The same spirit that caused my mother in law to put a MAGA hat on my nephew’s head or my brother-in-law to purchase full tactical gear to protect himself or my family to reject their immigrant daughter-in-law or my childhood friends to scream “stop the steal” was present in the twisted faces of the mob that carried Bibles and erected a gallows for a Vice President who, before American Exceptionalism and Stop the Steal enabled them, was revered as a godly example.

Set on the so white, so far Right faces of the mob was the same expectation of preservation and of safety that white men in America have always assumed. It is the same safety that compelled white slave owners to continue holding slaves after the Emancipation Proclamation or to kill them before they’d ever see freedom. The same safety that set up segregation and attacked Rodney King. It’s the same historic safety that enabled my family to uninvite me to a reunion because I’d once carried, briefly, an upside flag in an act of distress after George Floyd was murdered. The same safety that allowed so white, so far Right men to surround my little sister and a group of 7 queer kids and protesters with motorcycles, circling them, dangerously close, and ripping their signs and Pride flags from their hands while hurling “I hope you get raped,” their direction, in Jesus name. It’s the same safety that attacked Berlinda Nibo for walking alone as a black woman near a White Male Stop the Steal Rally in LA on Wednesday — opposite side of the country from the Capitol Coup — same sentiment. Not a single one of the men who ripped off her hair, hit and maced her, expected the police to do anything except what they did: stand by and watch her attack.

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Raquel Natalicchio

Look, I literally KNOW people who marched to the Capitol on Wednesday, at the behest of their President, with intent to “peacefully protest.” These people are arguing, now, that they were prayerful, and filled with hope. That the insurrection was planted by Antifa and paid for by George Soros. These are tried and true failed attempts to rationalize the behavior of the exact people they have aligned themselves with. Discernment is gone. Prayer is pointless. These people, who I have known to want to be goodhearted, full of grace and spirit, have been woefully deceived.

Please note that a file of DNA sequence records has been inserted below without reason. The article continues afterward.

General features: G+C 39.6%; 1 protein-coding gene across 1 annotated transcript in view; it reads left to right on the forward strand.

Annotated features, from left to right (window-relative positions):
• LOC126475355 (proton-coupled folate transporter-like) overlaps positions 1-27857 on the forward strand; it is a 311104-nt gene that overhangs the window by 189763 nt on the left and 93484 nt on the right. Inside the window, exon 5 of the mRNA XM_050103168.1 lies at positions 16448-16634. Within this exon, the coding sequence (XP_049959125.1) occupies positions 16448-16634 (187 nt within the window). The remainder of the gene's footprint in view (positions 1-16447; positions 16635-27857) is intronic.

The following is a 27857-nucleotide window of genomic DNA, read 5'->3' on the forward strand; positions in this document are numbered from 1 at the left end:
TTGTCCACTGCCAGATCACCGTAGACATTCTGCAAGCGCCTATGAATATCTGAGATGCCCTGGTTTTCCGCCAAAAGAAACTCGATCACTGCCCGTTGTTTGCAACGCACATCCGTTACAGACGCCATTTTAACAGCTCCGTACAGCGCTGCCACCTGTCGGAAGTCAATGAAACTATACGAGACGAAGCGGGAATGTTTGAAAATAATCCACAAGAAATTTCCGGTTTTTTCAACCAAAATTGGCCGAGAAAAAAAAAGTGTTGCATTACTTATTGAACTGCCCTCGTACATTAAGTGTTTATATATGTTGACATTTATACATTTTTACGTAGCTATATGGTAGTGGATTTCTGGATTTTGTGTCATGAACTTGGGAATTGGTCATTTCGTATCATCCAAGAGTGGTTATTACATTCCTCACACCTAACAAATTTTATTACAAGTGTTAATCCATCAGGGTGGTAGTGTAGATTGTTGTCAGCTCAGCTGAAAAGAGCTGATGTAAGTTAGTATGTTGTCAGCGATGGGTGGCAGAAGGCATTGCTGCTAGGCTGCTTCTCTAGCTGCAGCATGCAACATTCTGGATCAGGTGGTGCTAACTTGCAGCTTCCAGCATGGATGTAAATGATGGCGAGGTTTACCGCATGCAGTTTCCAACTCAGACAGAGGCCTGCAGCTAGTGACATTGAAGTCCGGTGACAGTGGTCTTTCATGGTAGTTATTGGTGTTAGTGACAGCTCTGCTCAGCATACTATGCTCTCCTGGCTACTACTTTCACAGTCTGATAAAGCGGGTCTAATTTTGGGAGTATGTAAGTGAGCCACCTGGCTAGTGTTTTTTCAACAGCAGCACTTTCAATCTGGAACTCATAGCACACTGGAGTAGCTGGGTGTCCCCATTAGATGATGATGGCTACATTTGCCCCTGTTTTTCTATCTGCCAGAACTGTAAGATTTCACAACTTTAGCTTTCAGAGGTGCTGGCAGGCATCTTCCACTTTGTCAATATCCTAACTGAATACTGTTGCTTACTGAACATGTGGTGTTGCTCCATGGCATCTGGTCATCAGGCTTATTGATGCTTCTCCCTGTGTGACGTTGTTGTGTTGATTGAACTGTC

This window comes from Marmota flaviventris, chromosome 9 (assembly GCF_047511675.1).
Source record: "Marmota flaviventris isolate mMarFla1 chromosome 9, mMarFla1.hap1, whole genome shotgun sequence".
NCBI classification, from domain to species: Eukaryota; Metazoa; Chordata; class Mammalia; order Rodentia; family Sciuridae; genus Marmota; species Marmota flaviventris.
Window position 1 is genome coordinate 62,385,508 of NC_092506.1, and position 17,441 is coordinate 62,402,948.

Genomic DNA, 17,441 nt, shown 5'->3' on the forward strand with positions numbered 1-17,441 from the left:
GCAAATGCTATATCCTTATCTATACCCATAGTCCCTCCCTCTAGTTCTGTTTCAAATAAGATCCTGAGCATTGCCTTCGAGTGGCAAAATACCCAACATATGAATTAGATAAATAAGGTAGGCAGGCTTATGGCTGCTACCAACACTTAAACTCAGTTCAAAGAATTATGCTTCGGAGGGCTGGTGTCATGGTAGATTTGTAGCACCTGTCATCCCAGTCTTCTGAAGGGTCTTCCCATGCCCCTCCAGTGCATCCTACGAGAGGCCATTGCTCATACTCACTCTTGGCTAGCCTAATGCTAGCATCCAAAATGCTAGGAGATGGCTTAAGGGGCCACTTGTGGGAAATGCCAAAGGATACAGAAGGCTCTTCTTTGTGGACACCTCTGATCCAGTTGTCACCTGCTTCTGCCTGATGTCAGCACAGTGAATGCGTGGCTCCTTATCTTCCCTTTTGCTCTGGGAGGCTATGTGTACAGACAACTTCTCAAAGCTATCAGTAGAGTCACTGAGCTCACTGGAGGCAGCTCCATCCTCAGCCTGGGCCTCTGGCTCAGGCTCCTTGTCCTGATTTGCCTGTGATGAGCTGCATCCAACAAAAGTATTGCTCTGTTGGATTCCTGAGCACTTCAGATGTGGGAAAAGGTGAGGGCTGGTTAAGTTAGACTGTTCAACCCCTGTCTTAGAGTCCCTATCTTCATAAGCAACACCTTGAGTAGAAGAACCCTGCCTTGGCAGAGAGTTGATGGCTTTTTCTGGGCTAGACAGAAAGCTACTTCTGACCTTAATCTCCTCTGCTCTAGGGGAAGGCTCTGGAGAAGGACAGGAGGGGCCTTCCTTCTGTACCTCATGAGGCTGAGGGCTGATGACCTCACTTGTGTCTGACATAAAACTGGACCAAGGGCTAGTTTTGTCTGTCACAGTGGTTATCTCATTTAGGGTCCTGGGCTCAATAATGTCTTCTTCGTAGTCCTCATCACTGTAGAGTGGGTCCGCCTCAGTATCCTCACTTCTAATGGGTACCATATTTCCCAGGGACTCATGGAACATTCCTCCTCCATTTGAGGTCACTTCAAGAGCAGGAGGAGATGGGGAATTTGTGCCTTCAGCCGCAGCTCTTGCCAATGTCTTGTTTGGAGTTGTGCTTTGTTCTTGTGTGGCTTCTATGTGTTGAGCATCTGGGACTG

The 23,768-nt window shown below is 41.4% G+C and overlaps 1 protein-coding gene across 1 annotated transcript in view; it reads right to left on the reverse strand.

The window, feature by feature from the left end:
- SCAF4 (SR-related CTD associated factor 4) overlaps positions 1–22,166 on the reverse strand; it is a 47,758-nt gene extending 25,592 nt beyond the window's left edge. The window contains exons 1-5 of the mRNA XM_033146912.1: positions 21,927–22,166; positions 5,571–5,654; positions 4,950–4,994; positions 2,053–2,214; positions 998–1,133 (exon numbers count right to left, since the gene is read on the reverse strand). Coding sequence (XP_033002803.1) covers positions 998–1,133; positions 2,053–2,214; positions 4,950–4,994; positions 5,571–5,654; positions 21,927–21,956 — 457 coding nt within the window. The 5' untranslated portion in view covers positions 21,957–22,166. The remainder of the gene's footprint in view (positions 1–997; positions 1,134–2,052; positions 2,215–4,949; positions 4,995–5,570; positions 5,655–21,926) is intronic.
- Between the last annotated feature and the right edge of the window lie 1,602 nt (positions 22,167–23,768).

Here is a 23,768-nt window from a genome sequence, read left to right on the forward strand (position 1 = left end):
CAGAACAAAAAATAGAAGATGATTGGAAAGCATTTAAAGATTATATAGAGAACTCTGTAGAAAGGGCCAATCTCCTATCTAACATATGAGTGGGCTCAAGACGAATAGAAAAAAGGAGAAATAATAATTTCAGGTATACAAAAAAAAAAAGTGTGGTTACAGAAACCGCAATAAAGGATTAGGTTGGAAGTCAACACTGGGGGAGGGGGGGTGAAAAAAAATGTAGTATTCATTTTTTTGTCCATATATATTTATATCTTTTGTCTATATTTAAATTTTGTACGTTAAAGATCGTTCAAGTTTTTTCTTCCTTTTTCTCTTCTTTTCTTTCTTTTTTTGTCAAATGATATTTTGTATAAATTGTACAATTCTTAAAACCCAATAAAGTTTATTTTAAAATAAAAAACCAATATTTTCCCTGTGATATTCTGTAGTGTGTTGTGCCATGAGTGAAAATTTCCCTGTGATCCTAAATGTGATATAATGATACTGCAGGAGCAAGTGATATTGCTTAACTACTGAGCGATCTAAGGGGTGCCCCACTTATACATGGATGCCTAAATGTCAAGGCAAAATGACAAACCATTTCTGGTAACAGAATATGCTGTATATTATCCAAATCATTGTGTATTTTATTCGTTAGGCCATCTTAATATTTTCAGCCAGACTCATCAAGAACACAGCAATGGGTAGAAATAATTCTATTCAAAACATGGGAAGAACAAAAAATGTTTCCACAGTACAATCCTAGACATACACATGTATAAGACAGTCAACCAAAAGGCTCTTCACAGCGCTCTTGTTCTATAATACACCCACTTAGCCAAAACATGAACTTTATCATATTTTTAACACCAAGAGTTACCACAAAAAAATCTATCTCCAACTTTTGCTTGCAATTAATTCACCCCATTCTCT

“How can people go from faith to fury so quickly?” My 14 year old son, as atheistic as they come, asks me as we drive the 45 miles northwest to our local ski hill. “When you believe you are Right, more right than anyone else, your Rightness enables you to throw out the facts and your faith empowers you to push your rightness on anyone in your wake.”

It may not be an immediate shift from wearing the white choir robes to donning a white pointed hat — but the childhood stories that White Washed American Evangelical Exceptionalism read aloud to us enable the mindset that celebrates Donald Trump macing his protesting people in order to hold a Bible for a photo shoot. Remember that the Bible is full of stories where God commands His Exceptional People to war against, take over, destroy, enslave, and control those who are not Chosen and Right. Remember that EVEN if you dig into the deep gospel of Jesus Christ, a gospel that I believe, (with far more enthusiasm and far less atheism than my son) is still the closest thing to a radical Left blueprint to a radical Way of Truth, you have to unpack the history that led us to needing a Savior in the first place.

Here is what I understand: these are my issues, unique to my experiences, that shape my intent and the lens I look into the world with. I don’t expect or imagine that your lens is the same. I don’t expect or imagine that your curiosity or conclusions are the same.

But I do understand what might make a grandmother become obsessed with a lying president who tells her he’s “talking straight,” because perhaps his perceived wealth will somehow trickle down to her if she just believes. I do understand what convinces a straight white man that he’s being discriminated against when he walks past a Pride parade. I do understand what compels a woman, long told that she is responsible for her brothers gaze to live in secret infidelity instead of outward intimacy. I do understand that the stories we are told about our history and our honesty form our hubris or humility. That these stories are hard wired into our memories and imprinted on our handshakes — that they rim the glasses we drink from and the glasses we look out into the world from behind.

I am a follower of Jesus. And I watched, in equal parts horror and unsurprise, as others who claim to work in Jesus’ name enacted terror in America on Wednesday. I believe that White Washed American Evangelical Exceptionalism led us here, tracing the ocean of anger backwards down the rivers of revisionist history into the streams of insecurity and the trickles of denial of truth. The only way forward is all the way back, digging new trenches, hydrating new fields, harvesting new crops, bearing new fruit.